A girl with primary pigmented adrenocortical disease (PPNAD): challenges in diagnosis and management
© Wejaphikul et al; licensee BioMed Central Ltd. 2013
Published: 3 October 2013
PPNAD is a rare cause of pediatric Cushing syndrome (CS). Diagnosis and management of this condition remains challenging. Although, there are diagnostic approaches and various tests to identify the cause of CS, but these tests appears to have incomplete diagnostic accuracy.
A 2-year-old, previously healthy girl presented with rapid weight gain for 5 months. She had Cushingoid appearance, acne, hirsutism, hypertension, and normal pre-pubertal female genitalia. Her weight was 16.9 kg (>97th percentile) and height was 85 cm (3rd percentile). Serum cortisol levels revealed loss of diurnal variation (35.0 and 30.1 μg/dl at 8.00 am and 11.00 pm, respectively). ACTH levels were unsuppressible at 22.4 (1st) and 20.5 pg/ml (2nd). Testosterone and DHEAS levels were undetectable. Abdominal USG were done twice. The first study showed enlargement of bilateral adrenals (right 1.6x1.2 cm and left 1.7x1.4 cm), but the subsequent one was unremarkable. Pituitary MRI was normal. CT chest included neck and abdomen revealed normal adrenal glands without mass. High dose dexamethasone suppression test (HDDST) revealed unsuppressible cortisol levels (baseline 51.9 and post-HDSST 47.2 μg/dl). Repeated ACTH levels were 13.6 and 15.1 pg/ml, suggested ACTH-independent CS. CT abdomen was reviewed by an adrenal radiologist expert and a small nodule (3-4 mm in size) of the right gland was identified, thus micronodular adrenocortical hyperplasia (MAD) was suspected. Laparoscopic right adrenalectomy was done. The right adrenal gland had normal gross findings, but histopathology revealed nodular thickening of the cortical tissue and internodular atrophy, which were compatible with PPNAD. After surgery, the features of CS were gradually subsided and cortisol levels were steadily declined to normal.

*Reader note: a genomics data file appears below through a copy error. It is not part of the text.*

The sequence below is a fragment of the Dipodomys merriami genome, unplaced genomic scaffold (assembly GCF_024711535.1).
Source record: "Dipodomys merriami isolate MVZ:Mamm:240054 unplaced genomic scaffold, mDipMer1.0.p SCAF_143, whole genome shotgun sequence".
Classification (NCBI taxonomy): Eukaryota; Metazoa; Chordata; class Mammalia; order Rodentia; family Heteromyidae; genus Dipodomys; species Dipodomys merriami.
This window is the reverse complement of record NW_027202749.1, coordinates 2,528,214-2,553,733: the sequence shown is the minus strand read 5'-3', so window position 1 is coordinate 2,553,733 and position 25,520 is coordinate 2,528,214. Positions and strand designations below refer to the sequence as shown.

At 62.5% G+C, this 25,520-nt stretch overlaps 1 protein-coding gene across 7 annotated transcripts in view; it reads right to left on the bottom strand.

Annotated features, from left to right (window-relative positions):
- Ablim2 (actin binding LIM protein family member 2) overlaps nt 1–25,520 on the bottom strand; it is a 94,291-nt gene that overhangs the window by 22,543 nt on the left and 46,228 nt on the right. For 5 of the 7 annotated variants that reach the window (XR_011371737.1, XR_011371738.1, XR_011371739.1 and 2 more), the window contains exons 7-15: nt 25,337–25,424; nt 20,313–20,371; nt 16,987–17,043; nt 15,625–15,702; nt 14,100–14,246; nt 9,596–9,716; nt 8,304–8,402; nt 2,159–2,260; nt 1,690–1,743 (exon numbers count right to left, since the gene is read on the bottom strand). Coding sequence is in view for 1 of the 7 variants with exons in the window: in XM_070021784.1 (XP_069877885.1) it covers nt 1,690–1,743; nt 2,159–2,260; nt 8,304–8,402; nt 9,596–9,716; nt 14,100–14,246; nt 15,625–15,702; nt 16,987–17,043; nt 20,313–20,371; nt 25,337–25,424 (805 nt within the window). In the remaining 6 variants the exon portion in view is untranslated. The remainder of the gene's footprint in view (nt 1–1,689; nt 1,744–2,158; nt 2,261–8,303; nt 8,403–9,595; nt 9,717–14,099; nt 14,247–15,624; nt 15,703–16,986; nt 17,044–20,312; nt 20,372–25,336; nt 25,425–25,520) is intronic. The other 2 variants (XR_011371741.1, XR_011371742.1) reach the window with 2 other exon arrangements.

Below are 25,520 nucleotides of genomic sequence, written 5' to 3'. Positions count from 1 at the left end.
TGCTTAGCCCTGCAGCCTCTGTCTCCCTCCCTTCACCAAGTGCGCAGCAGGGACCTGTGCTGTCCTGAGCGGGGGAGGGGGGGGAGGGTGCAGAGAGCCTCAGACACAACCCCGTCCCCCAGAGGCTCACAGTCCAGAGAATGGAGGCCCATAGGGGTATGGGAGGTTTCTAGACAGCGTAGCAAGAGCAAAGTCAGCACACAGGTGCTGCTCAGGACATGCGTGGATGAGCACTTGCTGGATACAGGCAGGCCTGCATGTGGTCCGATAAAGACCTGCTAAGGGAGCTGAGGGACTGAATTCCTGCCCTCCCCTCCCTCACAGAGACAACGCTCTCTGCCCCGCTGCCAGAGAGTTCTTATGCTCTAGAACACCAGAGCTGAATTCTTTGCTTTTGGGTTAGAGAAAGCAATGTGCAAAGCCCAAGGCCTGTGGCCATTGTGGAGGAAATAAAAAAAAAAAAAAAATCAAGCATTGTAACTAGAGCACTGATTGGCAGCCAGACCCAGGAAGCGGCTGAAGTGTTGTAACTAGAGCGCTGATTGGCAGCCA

Adrenal CS is more common in this age group, but initial hormonal profiles and imaging studies misled us. Non-suppressed ACTH levels could be found in adrenal CS. Other tests (CRH/HDDST) are useful to guide the diagnosis. Imaging studies should be best interpreted by experienced radiologist. Normal adrenal glands are not uncommon in MAD and its variant, PPNAD. Nodular thickening and internodular atrophy are pathognomonic of PPNAD even if no pigmentation seen in gross findings. PPNAD is caused by PRKARIA gene mutation which may present as isolated form or is associated with Carney’s complex. Genetic testing is important because this disorder is bilateral involvement. Thus, unilateral adrenalectomy may be inadequate. Carefully follow-up is needed and contralateral adrenalectomy may be required in the future.
Diagnosis and management of CS are challenges in pediatric endocrine practice, and should be best done by a team experienced in managing pediatric CS. Accurate diagnosis and localization is the key to success in managing these cases.
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